Stagecrafters’s ‘Carnage’ sheds light with dark humor

by Hugh Hunter
Posted 2/15/24

Now running at Stagecrafters, the dark humor of  “God of Carnage” by Yasmina Reza amuses you for 90 minutes, then you finally succumb to full-body laughter.

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Stagecrafters’s ‘Carnage’ sheds light with dark humor


Now running at Stagecrafters, the dark humor of  “God of Carnage” by Yasmina Reza amuses you for 90 minutes, then you finally succumb to full-body laughter. A riotous send-up of upper-middle-class mores, “Carnage” also insinuates that its characters represent an irredeemable human nature.

Two married couples meet to resolve a fight between their sons. Henry refused to let Ben join his gang. So Ben hit him with a stick and broke two incisor teeth. Veronica, the mother of victim Henry, brings all parents together for a peace meeting. She rues: “How many parents standing up for their children become infantile themselves!”

Then the parents turn against each other. Married couples fight between themselves. Odd alliances develop between the men and the women, only to dissolve as quickly as they form. With voyeuristic absorption, you watch the peacemaker meeting disintegrate into an alcohol haze.

Reza's play was originally set in Paris. We now meet these couples in Brooklyn. A huge lattice window frame is suspended from the stage rafters at a slant, (set design, Patricia Masarachia). It suggests we are in an apartment high above the teeming multitude --- perhaps seeking distance from it, comparable to a castle moat.

Director Jane Toczek puts together a cast of four actors who plunge into the souls of their characters. Claire Golden Drake pours herself into the role of Veronica Novak. She speaks with a refined, vaguely English accent, a writer and a fine arts enthusiast.

In her passion for justice, Veronica blends the children's fight with her concern about genocide in Darfur.  At one point she cries out, “I am standing up for civilization.”  Of the four parents, only Veronica is big enough to invite your sympathy. Even so, when it comes to Henry's teeth, Veronica's need to shame the other parent sneaks in.

Annette Raleigh, the other mother, is only concerned about standing up for her son. Laura Christman revels in a role full of physical humor. Struggling with an upset stomach, Annette vomits over Veronica's coffee table with its African art books. (Kudos to Joe Herman for his pneumatics/hydraulics expertise).

Eric Crist plays Michael, a comically disengaged father. He is elated to learn his son Henry is a gang leader. “I was a gang leader myself!” But macho Michael is afraid of mice. His mistreatment of “Nibbles,” the family hamster, leads to hilarious arguments about caring and justice.

Matt Rydzewski plays the other father, Alan Raleigh. With wry humor, he calls his son Ben a “savage” and takes no interest in this peacemaking get-together. He only believes in "the God of Carnage.” For him, warring Congo tribes sum up human nature everywhere ---  so backwater they call their Western grenade launchers "thump-guns".

Alan is a lawyer. He continually answers desperate cell phone calls about how to handle a lawsuit against a pharmaceutical company. His cynical advice to a jittery colleague builds up a satirical portrait of a game-player lawyer with no interest in justice.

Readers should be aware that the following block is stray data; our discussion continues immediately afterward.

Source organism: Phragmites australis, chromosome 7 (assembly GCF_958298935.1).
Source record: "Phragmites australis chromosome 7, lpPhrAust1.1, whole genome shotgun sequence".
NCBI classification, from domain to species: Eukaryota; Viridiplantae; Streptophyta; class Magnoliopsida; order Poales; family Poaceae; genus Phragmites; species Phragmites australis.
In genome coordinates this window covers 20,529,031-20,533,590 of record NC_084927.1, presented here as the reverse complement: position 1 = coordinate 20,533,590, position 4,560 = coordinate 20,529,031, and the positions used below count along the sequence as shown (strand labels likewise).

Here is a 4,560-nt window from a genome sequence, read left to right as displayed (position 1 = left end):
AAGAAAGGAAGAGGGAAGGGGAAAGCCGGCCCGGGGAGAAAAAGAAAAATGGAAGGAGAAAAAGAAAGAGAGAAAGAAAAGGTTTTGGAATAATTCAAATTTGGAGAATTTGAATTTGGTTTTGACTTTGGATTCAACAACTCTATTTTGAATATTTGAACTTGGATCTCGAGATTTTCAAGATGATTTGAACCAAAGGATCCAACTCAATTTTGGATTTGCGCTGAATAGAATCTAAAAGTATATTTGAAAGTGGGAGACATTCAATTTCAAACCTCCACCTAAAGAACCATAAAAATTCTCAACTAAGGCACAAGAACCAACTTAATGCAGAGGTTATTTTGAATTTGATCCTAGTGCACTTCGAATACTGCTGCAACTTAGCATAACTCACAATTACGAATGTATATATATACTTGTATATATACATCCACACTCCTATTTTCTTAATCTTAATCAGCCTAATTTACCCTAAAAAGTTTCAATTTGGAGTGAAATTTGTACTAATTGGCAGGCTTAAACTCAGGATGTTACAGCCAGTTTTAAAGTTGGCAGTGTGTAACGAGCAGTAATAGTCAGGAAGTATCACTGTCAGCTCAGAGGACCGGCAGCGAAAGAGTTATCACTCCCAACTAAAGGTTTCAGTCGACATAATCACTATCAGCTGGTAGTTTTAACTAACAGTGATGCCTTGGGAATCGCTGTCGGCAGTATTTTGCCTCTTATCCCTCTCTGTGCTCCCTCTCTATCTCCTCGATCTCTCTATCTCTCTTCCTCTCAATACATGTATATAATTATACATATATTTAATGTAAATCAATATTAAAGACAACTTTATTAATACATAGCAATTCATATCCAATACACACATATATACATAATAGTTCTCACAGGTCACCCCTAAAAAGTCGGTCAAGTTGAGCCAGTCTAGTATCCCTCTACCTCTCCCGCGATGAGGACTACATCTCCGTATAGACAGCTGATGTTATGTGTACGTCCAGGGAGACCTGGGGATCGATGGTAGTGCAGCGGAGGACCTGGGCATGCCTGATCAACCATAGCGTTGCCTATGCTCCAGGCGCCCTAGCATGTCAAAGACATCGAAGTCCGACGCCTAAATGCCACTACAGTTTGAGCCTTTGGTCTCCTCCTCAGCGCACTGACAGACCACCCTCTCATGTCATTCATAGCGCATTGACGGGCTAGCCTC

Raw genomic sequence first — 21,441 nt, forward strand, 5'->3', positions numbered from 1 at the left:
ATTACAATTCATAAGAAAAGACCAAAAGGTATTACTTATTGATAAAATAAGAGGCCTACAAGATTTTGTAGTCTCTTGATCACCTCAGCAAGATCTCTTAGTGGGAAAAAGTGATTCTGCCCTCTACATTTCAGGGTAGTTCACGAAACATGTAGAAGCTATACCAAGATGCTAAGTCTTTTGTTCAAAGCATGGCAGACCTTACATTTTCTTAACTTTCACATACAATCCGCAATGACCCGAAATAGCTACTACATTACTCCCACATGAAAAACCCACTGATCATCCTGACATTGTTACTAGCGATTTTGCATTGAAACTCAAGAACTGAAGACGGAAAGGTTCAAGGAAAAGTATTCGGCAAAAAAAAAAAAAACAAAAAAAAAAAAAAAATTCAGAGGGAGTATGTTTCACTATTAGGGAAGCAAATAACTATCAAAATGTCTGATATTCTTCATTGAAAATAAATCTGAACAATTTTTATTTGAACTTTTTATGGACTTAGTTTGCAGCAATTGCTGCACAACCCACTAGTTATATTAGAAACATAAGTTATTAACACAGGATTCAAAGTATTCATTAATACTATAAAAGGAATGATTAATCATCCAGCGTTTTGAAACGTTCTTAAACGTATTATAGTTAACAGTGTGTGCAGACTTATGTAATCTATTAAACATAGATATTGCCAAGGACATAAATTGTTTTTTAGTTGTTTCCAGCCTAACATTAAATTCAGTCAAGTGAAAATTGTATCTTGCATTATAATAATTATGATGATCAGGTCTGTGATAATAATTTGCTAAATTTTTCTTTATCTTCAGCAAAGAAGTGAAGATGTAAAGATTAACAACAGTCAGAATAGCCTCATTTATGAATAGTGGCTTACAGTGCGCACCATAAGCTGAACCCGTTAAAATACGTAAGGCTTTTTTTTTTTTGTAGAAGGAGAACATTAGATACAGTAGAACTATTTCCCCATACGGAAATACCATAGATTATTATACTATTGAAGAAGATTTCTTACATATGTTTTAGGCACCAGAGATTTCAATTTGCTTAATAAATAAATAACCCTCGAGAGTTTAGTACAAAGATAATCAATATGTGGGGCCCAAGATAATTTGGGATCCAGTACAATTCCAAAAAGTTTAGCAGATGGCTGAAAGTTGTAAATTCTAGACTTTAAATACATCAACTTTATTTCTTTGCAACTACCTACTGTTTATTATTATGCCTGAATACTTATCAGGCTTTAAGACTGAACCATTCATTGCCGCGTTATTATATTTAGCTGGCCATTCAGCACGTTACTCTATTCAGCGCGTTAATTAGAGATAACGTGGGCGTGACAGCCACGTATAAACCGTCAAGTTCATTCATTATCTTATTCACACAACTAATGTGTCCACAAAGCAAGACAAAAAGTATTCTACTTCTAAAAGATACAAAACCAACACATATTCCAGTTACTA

Alan answers his phone about 15 times; these calls serve another purpose: They break up the dramatic action into a rapid sequence of short segments. Something is always happening. It is a more seamless version of the same dramaturgical approach Reza took in “Art” where she broke up the play into a multiplicity of small sections.

Yasmina Reza 

Reza was born in France. Her father was a Russian, Bukharan Jew once imprisoned in a Nazi extermination camp, and her mother was a Jewish-Hungarian violinist from Budapest. You suspect the viciousness of her parent's emigre background informs the underlying bitterness of Reza's satire.

Reza was famous in Europe and London by the 1980s, but our theater was slow in coming to know her work. Using the translations of Christopher Hampton, her breakout hit in America was “Art” which won the Tony in 1998. “God of Carnage” followed, winning the Tony in 2009.

Reza uses dark humor to deal with big issues. In “Carnage,” the genocide in Western Darfur is always in the background. Like Veronica, you are sure Reza is appalled. But like Alan, she seems to argue that the difference between “civilization” and tribalism is paper thin, that we all share in the same, miserable human nature and how that low nature gets expressed is merely situational.

Some elements of Reza's characters do not make sense. It is absurd that Veronica would be hooked up to a self-described “Neanderthal” like Michael. It is equally implausible that a greasy lawyer like Alan would take some interest in the Hague trial he casually mentions. 

But you do not think about it because the play's mounting absurdity engrosses you. And on opening night the laughter at the finale was not like the nervous, audience titter you hear at the usual sitcom shows. It was explosive.

Stagecrafters is located at 8130 Germantown Ave. “God of Carnage” will run through Feb 25. Tickets available at 215-247-8881, or online at